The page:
Monday, February 10, 2014


By Special Guest Kirsten Arnold

Thank you to the amazing authors at Sweethearts of the West for inviting me back!

Last year my faithful camp cook, aka Cookie, and I introduced you to an obscure outlaw who ended up as footwear. Today we’d like to take you in the opposite direction to one of the most famous outlaw hideouts and introduce y’all around to a few of the more colorful part-time residents of Wyoming.

Oh, Cookie just brought up a good point. Y’all better leave your valuables on your wagons…we’re just sayin’ can’t be too careful at the Hole-in-the-Wall!

In Southwest Johnson County, Wyoming lying between the Red Wall and Big Horn Mountains is the most famous hideout on the Outlaw Trail, the Hole-in-the-Wall. Between roughly the 1860s and 1910, 30 to 40 outlaws stayed in the secluded spot including Jesse James and Butch Cassidy’s Wild Bunch.

The area was (and still is) isolated taking about a day’s journey by horseback from any semblance of civilization. It is a steep climb to the top of the Wall, but overlooking the country below it is no wonder this location was chosen. With sweeping 360 views the pass was well situated to spot approaching lawmen and the narrowness of the approach made it easy to defend. The grassy plateau at the top and creek bed of the canyon below made it a good spot to graze all the rustled cattle.

In this area in the 1880s and 1890s, rustlers grazed stolen cattle and provided refuge to outlaws. Inhabitants of the six cabins that stood in the valley were known as the Hole-in-the-Wall Gang. Members of the gang included Bob Smith, Al Smith, Bob Taylor, George Currie, Tom O’Day, and the Roberts Brothers. Later Robert Leroy Parker (Butch Cassidy), Harry Longbaugh (the Sundance Kid), and Harvey Alexander Logan (Kid Curry).

So let me introduce y’all to our hosts. Robert Leroy Parker, born in 1866, was the son of devout Mormons. He was led into a life a crime by Mike Cassidy and adopted the name George Cassidy, some believe as a way of not bringing shame on his family. In 1885, Mike Cassidy disappeared after killing a Wyoming rancher. Parker took a job with Charlie Crouse. Crouse operated a ranch in Brown’s Hole and a butcher shop in Rock Springs, Wyoming. It was alleged Crouse sold meat from cattle he rustled. It was while employed by Crouse, Parker adopted the name Butch.

By 1886, Parker was living near Meeteetse, Wyoming under his real name. It is believed he participated in the robbery of the San Miquel Valley Bank in Telluride in June of 1889. The Telluride robbery saw the introduction of a new tactic used by members of the Wild Bunch. Along the escape route, the robbers stationed fresh horses. The pursuing posse would have to continue the chase on tired horses, therefore the robbers could elude capture.

Butch Cassidy's prison photo

During this time, Parker continued to engage in rustling in Wyoming. He was arrested for horse stealing near Meeteetse and sentenced in 1894 to the State Penitentiary (in Laramie). He was released early in 1896 and returned to a life of crime using a series of hideouts including Robbers’ Roost in southern Utah, Brown’s Hole in northwest Colorado, and of course the Hole-in-the-Wall.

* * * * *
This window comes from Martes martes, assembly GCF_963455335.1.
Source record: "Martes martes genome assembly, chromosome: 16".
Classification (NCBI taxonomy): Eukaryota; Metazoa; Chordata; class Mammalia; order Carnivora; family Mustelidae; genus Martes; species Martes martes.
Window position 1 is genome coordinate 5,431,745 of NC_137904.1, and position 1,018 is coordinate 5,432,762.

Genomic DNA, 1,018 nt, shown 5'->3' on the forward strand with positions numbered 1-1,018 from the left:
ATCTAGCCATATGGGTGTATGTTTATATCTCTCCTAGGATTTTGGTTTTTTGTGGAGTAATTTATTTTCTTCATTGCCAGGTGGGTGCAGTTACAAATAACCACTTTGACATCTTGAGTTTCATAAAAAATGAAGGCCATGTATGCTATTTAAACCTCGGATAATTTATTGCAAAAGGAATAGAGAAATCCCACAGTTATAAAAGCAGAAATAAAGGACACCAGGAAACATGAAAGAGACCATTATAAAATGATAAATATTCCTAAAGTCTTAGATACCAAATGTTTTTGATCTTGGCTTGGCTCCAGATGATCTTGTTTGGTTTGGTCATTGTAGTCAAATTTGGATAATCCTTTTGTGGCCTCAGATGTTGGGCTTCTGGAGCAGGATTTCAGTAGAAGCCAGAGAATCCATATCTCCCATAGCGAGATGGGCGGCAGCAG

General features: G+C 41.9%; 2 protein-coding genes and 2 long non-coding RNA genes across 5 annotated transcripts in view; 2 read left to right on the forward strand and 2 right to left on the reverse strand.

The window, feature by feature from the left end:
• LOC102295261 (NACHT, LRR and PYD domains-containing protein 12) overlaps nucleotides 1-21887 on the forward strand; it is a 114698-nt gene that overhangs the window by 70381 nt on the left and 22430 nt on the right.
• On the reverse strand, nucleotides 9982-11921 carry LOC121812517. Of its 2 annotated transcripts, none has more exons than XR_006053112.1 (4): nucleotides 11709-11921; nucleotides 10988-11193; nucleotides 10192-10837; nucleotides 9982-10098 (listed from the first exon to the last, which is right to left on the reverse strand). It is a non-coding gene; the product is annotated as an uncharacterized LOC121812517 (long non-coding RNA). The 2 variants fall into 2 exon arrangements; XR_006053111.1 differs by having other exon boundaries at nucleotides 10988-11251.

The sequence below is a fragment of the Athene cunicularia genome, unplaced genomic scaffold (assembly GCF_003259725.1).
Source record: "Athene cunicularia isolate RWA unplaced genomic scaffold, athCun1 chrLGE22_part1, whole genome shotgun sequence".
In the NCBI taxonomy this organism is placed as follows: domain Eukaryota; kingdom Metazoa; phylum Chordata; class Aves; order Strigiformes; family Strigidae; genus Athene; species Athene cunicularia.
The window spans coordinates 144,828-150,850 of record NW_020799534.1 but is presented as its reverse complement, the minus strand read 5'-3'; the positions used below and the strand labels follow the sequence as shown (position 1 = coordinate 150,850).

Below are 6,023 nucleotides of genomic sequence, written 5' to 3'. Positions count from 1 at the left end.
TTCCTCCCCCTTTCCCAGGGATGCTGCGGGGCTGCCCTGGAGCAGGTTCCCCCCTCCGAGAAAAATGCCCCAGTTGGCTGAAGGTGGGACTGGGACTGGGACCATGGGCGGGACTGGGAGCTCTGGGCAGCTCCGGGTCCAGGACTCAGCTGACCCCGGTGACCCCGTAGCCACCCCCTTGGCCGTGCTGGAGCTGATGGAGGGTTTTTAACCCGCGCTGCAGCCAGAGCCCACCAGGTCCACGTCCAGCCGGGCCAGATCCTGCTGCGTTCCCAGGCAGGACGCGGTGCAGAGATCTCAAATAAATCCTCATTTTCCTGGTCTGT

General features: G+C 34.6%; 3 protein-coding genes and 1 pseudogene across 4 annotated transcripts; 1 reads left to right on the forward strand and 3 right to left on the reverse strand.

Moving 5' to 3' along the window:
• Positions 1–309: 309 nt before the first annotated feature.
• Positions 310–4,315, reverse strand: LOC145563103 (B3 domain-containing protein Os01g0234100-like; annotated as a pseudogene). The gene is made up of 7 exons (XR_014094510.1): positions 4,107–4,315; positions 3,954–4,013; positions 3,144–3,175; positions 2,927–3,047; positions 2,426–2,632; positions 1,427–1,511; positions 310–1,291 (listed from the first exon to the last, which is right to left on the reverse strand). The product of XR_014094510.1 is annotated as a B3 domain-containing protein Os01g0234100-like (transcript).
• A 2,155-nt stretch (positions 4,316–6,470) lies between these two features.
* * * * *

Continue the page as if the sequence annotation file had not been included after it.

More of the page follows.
Harry Longabough, aka Sundance Kid

Our second host is Harry Longabough. Born in Pennsylvania in 1867, he moved to Colorado with his family. By age twenty, Longabough was working as a cowboy for the N Bar N owned by the Neidringhaus Brothers in Culbertson, Montana. In 1887, out of work and drifting he stole a horse, gun and saddle from Western Ranches, Ltd, owner of the Three V’s near Sundance, Wyoming. He was arrested and pleaded guilty, and was sentenced to 18 months in the Sundance jail. He was pardoned by Governor Thomas Moonlight. Longabough drifted to Bell Fourche, South Dakota, and there as a result of his bravado about the time spent in the Sundance jail he earned the appellation of Sundance or Sundance Kid.

Sundance moved north and worked for a period of time at the Bar U in Alberta and for a short period of time in the saloon business at Grand Central Hotel in Calgary. He then returned to Montana and the N Bar N at its Rock Creek unit.

In 1892, Sundance was implicated with Tom McCarty (an acquaintance from Colorado), Matt Warner, and Butch Cassidy, in the robbery of the Great Northern westbound #23 near Malta, Montana. By 1896, Sundance was reported to be in the Baggs and Dixon, Wyoming area.

George Currie aka Kid Curry

On June 28, 1897, Sundance along with George Currie (Kid Curry), Walt Punteney and Tom O’Day participated in the robbery of the Butte County Bank in Belle Fourche, South Dakota.  The bank was a huge target. After the railroad arrived, the town became prosperous as being a loading point for cattle and later sheep. The bank was so prosperous it was acquired in 1903 by Clay, Robinson, and Co., the largest commission agents in the country. John Clay managed the Three Vs, the ranch Sundance had stolen a horse and saddle beginning his criminal career.